In a minute, Ricky regained his composure as he slipped his tight jeans over his bare feet; the holes in the crotch of his pants exposed a pink testicle. He turned, revealing round buttocks, slowly taunting me, then pulled up his pants, and slipped on his flip-flops. His toenails looked too long to me, and I felt queasy. He languidly turned and reached for the faded turquoise tank top that was slung over the chaise lounge and pulled it over his head. Seeming in no hurry to move along he stretched and yawned, goading me,
“Well, I guess the party is over?” Then, he leaned forward, slipping his hand around Joel’s waist while the other hand slid between Joel’s legs. He pulled Joel toward him and slowly kissed him. Then he squeezed Joel’s crotch hard. Joel winced and then his eyes rolled and his eyelashes fluttered like he was fainting. Ricky seemed invincible. I felt outrage at his bravado.
I picked up one of the beer cans that littered the floor and threw it at him. “That’s it – Ricky, get out!”
As I stormed back to the cottage, the men seemed to vanish into the dark. I did not hear the VW's hum or Ricky’s motorcycle rumble, but they were definitely gone. While I sat in the dark in that small room, I thought about what I would say to Joel when he returned. Whatever their relationship was, I knew it wouldn’t include me. Now I was in survival mode. I fumed. Why couldn’t he have told me before I got pregnant? Asshole. It’s over.
Thirty-five years later, the remembrance of the pain and horror of that night still stung me. Worse yet, the banner under the photograph of young Ricky, that picture Joel carried in his wallet for years, read:
The Tally Killer. Awaiting execution in San Quentin.
Killed hundreds of young men and drank their blood.
And then came a realization. I had thrown a beer can at a monster!
I clicked on the summary and learned that, after Joel had presumably parted ways with his lover, Ricky had gone into sales, leading a double life. Captivated and repulsed by his story, I learned that Ricky's business travel had taken him through many cities where he killed for pleasure: drugging young men, draining their blood, and sadistically murdering them, tossing their bodies out like trash beside the highway. For years, the cases went unsolved. And then, abruptly, his homicidal spree came to a halt when a highway patrolman pulled him over for drunk driving. A search of the car revealed a corpse and souvenirs from other victims. The log he kept of the murders became part of the evidence that convicted him, evidence that dated back to the 60s. I suspected that I probably had not heard about the trial because it came on the heels of the AIDS epidemic, and the prey were young gay men, outcasts of society, so the trial coverage was only in local papers. Ricky was tried and convicted and had been on Death Row ever since, where he seemed to adapt nicely, spending his time playing bridge. The Buoy Bar had burned to the ground – authorities suspected arson.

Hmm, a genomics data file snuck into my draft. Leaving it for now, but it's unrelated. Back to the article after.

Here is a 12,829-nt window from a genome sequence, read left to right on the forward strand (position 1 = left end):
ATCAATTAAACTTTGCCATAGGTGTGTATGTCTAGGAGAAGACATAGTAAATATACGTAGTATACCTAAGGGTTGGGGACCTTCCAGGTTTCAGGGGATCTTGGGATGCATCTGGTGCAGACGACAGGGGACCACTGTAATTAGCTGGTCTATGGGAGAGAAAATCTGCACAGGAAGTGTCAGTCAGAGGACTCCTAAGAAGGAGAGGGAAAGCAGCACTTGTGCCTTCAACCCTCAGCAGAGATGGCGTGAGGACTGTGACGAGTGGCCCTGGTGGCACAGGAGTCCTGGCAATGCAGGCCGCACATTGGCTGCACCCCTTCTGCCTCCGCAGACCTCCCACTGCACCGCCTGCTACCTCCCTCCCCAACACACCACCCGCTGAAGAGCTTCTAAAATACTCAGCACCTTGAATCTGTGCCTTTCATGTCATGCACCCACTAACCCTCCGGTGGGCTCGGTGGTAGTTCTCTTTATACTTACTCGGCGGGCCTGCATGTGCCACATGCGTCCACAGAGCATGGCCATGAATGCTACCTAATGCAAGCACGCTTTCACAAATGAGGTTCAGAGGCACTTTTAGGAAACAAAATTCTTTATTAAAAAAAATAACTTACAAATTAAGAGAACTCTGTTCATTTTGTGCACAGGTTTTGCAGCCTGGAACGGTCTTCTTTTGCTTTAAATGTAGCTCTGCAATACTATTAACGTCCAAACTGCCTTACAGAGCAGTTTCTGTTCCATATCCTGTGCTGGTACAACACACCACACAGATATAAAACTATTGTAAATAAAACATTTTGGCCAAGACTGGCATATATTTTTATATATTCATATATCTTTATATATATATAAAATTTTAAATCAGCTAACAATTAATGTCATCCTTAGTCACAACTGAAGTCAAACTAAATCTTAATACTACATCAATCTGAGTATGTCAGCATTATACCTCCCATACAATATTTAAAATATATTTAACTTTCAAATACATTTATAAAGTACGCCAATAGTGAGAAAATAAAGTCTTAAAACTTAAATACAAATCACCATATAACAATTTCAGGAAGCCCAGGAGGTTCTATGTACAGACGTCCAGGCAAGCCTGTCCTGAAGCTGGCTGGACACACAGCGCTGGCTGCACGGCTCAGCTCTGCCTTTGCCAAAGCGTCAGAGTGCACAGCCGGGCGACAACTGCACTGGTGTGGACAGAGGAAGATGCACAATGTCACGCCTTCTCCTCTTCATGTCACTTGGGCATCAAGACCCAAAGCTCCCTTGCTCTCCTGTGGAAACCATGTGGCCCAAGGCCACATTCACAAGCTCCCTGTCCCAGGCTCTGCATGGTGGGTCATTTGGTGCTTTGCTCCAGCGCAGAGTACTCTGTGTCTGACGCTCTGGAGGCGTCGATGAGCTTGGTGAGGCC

After the initial shock, horror, and then relief passed, I began to wonder if Joel knew about Ricky and the trial. Since we’d divorced many years before, I’d seen my ex-husband only a few times: a college graduation, a wedding, and a christening. Still, I thought this was fairly staggering news that someone Joel had been close to was a convicted murderer. This would be the sort of thing someone might share, but Joel never said a word to me. “Surely he knew – he’s a lawyer. That jerk never told me.”
It took me several weeks to get over my macabre discovery. I could not speak about. The revelation was too dreadful, the possibility of what could have happened to me and my babies beyond frightening. I went over it again and again in my mind. Was there any indication that Ricky was a sadist and maybe a vampire?
Eventually I confided in my husband, my daughters, and a few friends from my writing circle. They, too, were aghast. And then they all wanted to know more – how did I know this man, was he a friend, did I know he had a dark side? I had to sort out my feelings and it took me some time to process all my emotions. Confiding in friends helped.
Over time, that grinning picture of Ricky pulled me back to my present life. And then the awareness came over me – what a strong, resourceful, brave woman I was – and how resilient I had been, even then, when I was vulnerable and inexperienced. I was just 21, with children to support and a life to reinvent. I challenged Nosferatu! I marveled at my courage.
I read more about Ricky’s heinous crimes. Nothing in any of his photographs hinted at the evil that lay beneath his benign surface. It sent a chill through me to know I’d had a close encounter with a fiend. Did my ex-husband ever feel grateful to me, or think that I might have saved his life? I guessed probably not. It didn’t matter whether he acknowledged it or not – I’d survived a bad marriage and a brush with the Devil. I’d gone on to put myself through school, raise my daughters, support my family, have a career, remarry, and even achieve a life goal of writing and seeing my work published.
And as I read on, more curious facts came to light. While Ricky had settled in to prison, spending his life playing bridge and waiting for an execution that would not come, his fellow inmates were not doing as well. There had been a mysterious outbreak of anemia and blood-related diseases. Some of the inmates, forgotten by society, had died. And locals complained of an invasion of bats in the area around the prison. Was Ricky a real vampire?
I rubbed the rosary beads around my neck, said a silent prayer, and looked at the photograph of Ricky for the last time.